Tag Archives: religious accommodation

EEOC Issues Q&A on Religious Accommodation

The Equal Employment Opportunity Commission (EEOC) recently issued the latest in its question-and-answer series, Religious Garb and Grooming Requirements in the Workplace: Rights and Responsibilities. I am a big fan of the EEOC’s Q&As on various discrimination topics, particularly the detailed examples it uses to explain what the law requires and how employees and employers can work together to come up with sensible solutions. That said, although this recent installment is similarly helpful and informative, it doesn’t break new policy ground.

As the EEOC and courts have long held, employers may be required to accommodate an employee’s religious clothing, jewelry, decorative items, and grooming requirements. The EEOC’s Q&A gives examples and details about how this requirement works, with particular focus on head coverings (such as yarmulkes, turbans, and hijab), long hair, and beards. A few things the agency emphasized:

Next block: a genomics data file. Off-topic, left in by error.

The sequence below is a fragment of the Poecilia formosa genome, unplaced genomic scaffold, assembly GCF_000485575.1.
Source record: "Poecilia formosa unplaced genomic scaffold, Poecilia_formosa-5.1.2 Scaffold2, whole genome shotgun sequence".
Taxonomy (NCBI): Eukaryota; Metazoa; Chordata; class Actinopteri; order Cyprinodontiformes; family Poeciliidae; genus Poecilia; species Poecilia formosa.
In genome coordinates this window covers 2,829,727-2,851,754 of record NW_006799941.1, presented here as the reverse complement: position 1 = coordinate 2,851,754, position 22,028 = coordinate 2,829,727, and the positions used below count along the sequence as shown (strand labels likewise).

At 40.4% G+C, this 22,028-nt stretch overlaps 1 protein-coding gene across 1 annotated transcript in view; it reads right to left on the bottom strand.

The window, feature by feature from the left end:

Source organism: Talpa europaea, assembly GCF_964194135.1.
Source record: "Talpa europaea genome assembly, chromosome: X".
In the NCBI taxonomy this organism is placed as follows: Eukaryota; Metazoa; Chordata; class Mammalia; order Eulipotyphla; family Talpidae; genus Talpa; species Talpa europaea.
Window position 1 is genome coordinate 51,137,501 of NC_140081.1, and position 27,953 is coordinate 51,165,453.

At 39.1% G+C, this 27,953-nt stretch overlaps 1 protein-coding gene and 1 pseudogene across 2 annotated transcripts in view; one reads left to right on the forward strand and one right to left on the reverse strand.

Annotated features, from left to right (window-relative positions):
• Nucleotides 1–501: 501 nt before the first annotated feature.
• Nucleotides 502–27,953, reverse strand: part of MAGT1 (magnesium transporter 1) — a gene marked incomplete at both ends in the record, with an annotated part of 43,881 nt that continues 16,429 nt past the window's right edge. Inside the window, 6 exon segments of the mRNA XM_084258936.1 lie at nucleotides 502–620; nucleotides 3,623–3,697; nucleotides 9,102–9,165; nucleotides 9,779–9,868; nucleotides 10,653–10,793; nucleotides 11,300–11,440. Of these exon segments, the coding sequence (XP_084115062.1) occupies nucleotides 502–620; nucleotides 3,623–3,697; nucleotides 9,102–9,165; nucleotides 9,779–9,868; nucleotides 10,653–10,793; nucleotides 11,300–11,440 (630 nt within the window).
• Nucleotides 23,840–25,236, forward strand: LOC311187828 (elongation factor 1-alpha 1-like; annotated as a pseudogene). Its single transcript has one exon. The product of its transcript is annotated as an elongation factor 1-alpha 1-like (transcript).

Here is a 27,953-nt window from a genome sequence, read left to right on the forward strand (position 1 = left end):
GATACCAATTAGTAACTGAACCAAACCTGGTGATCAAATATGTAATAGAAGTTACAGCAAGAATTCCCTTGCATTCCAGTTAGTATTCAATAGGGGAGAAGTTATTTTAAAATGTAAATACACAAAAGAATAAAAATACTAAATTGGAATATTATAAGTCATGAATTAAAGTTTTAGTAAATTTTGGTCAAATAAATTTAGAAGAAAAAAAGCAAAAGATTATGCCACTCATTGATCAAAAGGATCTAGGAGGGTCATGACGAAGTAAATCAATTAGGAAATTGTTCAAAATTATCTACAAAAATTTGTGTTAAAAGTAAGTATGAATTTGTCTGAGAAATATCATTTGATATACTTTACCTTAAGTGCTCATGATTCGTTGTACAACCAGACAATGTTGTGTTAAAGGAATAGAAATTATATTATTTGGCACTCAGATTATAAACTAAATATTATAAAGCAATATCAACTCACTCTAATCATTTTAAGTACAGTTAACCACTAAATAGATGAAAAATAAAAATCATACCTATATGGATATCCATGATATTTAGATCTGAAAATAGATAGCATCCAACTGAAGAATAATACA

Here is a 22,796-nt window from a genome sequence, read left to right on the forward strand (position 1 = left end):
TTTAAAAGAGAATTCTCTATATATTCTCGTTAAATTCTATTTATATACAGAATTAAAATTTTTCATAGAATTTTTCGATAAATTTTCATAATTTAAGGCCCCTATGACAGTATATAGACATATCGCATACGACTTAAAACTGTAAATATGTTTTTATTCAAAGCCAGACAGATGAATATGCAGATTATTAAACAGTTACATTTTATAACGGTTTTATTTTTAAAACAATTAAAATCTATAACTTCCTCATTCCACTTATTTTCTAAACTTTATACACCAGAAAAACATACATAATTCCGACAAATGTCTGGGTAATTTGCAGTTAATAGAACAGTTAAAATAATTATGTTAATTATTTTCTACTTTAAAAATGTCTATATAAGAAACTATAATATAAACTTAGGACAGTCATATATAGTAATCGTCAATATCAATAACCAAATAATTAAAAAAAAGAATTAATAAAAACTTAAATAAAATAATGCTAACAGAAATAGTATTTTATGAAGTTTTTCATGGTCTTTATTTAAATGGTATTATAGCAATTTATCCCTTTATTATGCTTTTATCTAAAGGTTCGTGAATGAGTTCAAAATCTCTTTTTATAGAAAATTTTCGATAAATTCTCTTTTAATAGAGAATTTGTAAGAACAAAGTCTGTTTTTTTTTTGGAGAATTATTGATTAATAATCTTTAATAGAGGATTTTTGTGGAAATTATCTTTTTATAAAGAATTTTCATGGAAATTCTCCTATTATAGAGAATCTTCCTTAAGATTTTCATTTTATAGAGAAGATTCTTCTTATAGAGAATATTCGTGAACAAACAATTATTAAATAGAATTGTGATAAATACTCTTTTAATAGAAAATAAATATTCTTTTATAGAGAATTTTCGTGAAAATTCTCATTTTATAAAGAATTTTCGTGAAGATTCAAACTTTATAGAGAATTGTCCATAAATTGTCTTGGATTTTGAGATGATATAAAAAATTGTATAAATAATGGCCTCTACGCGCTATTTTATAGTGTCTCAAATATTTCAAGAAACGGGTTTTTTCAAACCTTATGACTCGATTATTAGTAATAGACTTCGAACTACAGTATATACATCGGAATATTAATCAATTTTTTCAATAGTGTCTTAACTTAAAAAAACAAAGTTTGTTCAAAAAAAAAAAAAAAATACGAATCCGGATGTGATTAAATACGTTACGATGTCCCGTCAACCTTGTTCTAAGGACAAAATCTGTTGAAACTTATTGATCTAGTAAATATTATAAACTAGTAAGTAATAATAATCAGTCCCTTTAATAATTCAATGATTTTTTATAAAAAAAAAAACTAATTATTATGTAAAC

• Whether the underlying belief requiring accommodation is “religious” and “sincerely held” will very rarely be in question. As the EEOC points out, its definition of “religious” is so broad as to rule out most employer challenges. And, beliefs may be sincerely held even if they change over time or deviate from the tenets of the religion the employee claims to practice.